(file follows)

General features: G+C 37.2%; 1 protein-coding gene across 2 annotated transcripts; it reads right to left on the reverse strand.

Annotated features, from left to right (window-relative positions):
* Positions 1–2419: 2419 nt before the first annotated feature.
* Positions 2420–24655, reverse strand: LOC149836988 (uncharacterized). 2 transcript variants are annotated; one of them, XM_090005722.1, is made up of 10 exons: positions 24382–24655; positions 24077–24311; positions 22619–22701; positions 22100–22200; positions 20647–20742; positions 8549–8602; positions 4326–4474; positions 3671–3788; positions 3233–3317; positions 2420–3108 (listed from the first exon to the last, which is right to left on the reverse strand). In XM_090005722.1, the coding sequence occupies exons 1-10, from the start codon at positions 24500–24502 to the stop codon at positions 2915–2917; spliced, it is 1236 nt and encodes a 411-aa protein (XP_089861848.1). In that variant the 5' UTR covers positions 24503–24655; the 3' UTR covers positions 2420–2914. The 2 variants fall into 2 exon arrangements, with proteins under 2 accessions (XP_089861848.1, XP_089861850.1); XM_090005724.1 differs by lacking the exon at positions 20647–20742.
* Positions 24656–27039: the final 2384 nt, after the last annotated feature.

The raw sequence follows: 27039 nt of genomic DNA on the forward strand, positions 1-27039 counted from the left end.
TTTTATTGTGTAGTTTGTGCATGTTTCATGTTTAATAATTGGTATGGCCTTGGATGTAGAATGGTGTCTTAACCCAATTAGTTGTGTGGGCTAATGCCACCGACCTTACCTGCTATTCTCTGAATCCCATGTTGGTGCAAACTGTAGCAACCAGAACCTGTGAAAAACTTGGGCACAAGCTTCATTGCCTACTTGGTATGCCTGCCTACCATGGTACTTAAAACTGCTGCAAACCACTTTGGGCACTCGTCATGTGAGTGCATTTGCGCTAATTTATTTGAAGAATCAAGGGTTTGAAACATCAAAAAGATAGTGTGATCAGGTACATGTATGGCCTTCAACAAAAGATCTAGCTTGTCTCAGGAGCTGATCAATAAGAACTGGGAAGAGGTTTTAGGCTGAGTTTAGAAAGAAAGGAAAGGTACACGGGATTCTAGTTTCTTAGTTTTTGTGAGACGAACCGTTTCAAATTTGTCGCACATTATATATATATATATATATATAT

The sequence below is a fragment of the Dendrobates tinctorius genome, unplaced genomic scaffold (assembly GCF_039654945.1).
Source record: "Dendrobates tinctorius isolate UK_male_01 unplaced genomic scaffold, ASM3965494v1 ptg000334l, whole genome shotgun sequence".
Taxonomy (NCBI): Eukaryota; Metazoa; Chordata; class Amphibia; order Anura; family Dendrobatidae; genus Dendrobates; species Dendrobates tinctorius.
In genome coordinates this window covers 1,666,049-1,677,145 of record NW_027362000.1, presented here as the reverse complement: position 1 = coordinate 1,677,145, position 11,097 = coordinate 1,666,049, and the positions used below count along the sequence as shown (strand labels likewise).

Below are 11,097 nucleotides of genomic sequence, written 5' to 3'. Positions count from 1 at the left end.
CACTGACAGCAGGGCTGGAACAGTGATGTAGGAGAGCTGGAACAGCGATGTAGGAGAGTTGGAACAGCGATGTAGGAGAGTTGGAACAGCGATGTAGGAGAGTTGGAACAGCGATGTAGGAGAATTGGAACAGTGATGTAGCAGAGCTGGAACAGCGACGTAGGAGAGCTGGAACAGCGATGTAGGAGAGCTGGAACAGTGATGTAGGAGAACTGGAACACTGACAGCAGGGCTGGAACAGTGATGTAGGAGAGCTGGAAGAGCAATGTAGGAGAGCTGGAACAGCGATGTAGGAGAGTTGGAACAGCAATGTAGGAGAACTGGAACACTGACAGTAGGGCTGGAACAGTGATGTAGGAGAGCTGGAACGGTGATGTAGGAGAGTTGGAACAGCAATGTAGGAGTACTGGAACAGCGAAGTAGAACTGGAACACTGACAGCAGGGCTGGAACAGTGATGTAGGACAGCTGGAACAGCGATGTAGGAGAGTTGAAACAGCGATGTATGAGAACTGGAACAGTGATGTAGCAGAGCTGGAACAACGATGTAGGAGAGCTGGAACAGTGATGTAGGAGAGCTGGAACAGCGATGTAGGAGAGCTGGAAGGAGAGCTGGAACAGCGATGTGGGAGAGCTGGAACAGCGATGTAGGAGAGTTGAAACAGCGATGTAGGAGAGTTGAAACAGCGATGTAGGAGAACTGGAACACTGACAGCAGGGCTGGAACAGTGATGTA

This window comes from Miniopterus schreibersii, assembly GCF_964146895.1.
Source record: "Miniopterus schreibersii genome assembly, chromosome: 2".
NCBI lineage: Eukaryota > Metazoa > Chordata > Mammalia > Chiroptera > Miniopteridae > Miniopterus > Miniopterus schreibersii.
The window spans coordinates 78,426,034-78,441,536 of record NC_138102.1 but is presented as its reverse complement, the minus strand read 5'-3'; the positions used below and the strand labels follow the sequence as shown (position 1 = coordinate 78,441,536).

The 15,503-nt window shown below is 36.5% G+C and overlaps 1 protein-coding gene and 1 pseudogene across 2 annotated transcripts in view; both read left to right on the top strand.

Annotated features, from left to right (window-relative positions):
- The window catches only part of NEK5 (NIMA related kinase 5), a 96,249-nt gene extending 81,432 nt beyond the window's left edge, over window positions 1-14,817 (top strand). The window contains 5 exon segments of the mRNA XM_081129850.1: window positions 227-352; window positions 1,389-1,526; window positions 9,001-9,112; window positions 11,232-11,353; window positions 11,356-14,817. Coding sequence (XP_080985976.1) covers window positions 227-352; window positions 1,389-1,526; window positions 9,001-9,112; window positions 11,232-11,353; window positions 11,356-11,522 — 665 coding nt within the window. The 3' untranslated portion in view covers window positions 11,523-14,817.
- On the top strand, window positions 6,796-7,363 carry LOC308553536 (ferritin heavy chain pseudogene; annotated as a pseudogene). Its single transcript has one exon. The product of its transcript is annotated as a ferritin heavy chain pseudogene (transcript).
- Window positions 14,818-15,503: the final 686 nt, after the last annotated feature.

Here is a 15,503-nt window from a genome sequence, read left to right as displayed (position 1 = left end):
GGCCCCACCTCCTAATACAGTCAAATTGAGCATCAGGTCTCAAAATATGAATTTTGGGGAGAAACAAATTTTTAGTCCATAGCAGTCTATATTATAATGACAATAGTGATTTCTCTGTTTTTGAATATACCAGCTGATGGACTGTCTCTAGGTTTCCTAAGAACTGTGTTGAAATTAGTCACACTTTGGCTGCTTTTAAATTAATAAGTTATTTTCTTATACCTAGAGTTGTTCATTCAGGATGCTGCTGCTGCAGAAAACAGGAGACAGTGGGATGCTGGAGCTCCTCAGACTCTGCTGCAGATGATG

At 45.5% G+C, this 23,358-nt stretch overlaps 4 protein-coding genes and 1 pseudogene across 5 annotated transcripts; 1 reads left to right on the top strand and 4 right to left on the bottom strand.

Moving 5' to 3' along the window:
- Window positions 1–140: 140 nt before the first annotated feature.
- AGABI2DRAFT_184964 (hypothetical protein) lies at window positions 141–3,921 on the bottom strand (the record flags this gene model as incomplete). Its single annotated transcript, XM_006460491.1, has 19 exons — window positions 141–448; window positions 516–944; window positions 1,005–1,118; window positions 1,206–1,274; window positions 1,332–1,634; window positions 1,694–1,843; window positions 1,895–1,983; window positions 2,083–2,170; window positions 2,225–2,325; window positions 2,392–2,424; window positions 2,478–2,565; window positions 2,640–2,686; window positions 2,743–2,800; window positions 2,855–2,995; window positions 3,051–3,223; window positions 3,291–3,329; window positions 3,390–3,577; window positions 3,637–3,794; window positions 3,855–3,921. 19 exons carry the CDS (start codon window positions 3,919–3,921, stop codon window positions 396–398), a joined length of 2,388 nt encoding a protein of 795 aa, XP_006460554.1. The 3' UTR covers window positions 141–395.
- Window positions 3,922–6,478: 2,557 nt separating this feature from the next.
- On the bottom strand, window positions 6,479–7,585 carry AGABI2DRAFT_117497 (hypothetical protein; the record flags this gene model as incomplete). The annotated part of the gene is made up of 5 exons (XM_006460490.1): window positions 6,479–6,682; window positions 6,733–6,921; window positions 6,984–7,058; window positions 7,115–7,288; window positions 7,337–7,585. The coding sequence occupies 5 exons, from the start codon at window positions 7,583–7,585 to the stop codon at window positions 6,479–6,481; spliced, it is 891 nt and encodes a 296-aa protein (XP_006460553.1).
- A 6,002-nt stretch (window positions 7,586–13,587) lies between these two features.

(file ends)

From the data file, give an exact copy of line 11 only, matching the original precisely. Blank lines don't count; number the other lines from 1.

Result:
In genome coordinates this window covers 1,666,049-1,677,145 of record NW_027362000.1, presented here as the reverse complement: position 1 = coordinate 1,677,145, position 11,097 = coordinate 1,666,049, and the positions used below count along the sequence as shown (strand labels likewise).